- H-1B visa is popular among Indian tech professionals
- New rules make it tougher to sponsor fresh foreign workers
- Updated form will require employers to give more information
The Trump administration has introduced a set of stringent provisions to the H-1B visa application process under which American employers must disclose the total number of foreigners already employed by them, making it tougher to sponsor fresh foreign workers.
The H-1B visa, popular among Indian tech professionals, is a non-immigrant visa that allows US companies to employ foreign workers in speciality occupations that require theoretical or technical expertise.
The new information required by the Department of Labour is significant because before sponsoring a foreign worker for the H-1B visa, the company needs to get its labour application approved by it.
The department certifies that there are no domestic workers for that particular position and as such the company can hire a foreign guest worker under the H-1B visa category.
The Labour Condition Application form updates will now require employers to provide more detailed information about H-1B worker employment conditions, including disclosing all places of employment, the duration and the estimated number of H-1B workers at each office.
It also requires employers, who are seeking exemption on the basis of education, such as a Master's degree, to provide educational documents of the H-1B workers.
Under the new forms, employers also need to give an estimate of the total number of foreign nationals already working at each location listed in the application. Further revisions to the worker-complaint form include added data fields designed to better describe the nature of an alleged programme violation, the department said in a statement.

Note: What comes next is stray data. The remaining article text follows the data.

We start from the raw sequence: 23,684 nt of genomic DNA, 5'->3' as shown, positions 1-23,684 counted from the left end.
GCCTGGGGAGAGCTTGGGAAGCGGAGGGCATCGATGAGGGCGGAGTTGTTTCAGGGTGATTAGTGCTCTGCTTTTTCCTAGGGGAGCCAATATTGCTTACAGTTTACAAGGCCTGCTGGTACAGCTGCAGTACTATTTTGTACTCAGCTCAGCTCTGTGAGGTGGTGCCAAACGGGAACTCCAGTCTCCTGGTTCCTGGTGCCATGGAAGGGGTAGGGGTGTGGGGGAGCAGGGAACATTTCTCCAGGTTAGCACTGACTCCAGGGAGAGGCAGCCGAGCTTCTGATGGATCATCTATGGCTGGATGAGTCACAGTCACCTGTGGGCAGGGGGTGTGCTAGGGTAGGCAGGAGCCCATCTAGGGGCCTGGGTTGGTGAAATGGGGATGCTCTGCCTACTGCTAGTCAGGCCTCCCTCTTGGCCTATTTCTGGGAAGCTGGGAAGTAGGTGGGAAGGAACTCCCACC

To allow enough time for the transition, the new forms will be made available in the coming weeks. An announcement will be made on the Office of Foreign Labour Certification's website, identifying the date when they will be made available, it said.
Since 2017, the department has taken action to combat visa fraud and abuse and encouraged US workers to report complaints.
It has also directed the department's Wage and Hour Division to use all its tools in conducting civil investigations to enforce labour protections provided by the visa programmes.
According to the Society for Human Resource Management, the form changes are the latest in a series targeting employers who place foreign nationals at third-party worksites.
In a February policy memo, US Citizenship and Immigration Services (USCIS) required employers to provide detailed work itineraries for the entire duration of H-1B petitions involving offsite employment. An advocacy group representing small and medium size IT companies have filed a lawsuit against USCIS on this issue.
"Employers should expect renewed scrutiny on where H-1B employees are working, whether they are working at third-party sites and, if so, whether the arrangement is permissible," said Justin Storch, director of regulatory affairs and judicial counsel at the Society for Human Resource Management.
"Given current scrutiny of H-1Bs, both petitioners and end users should be aware of what information is being disclosed on the forms and the fact that the Department of Labour is likely to make this information publicly available," Mr Storch said.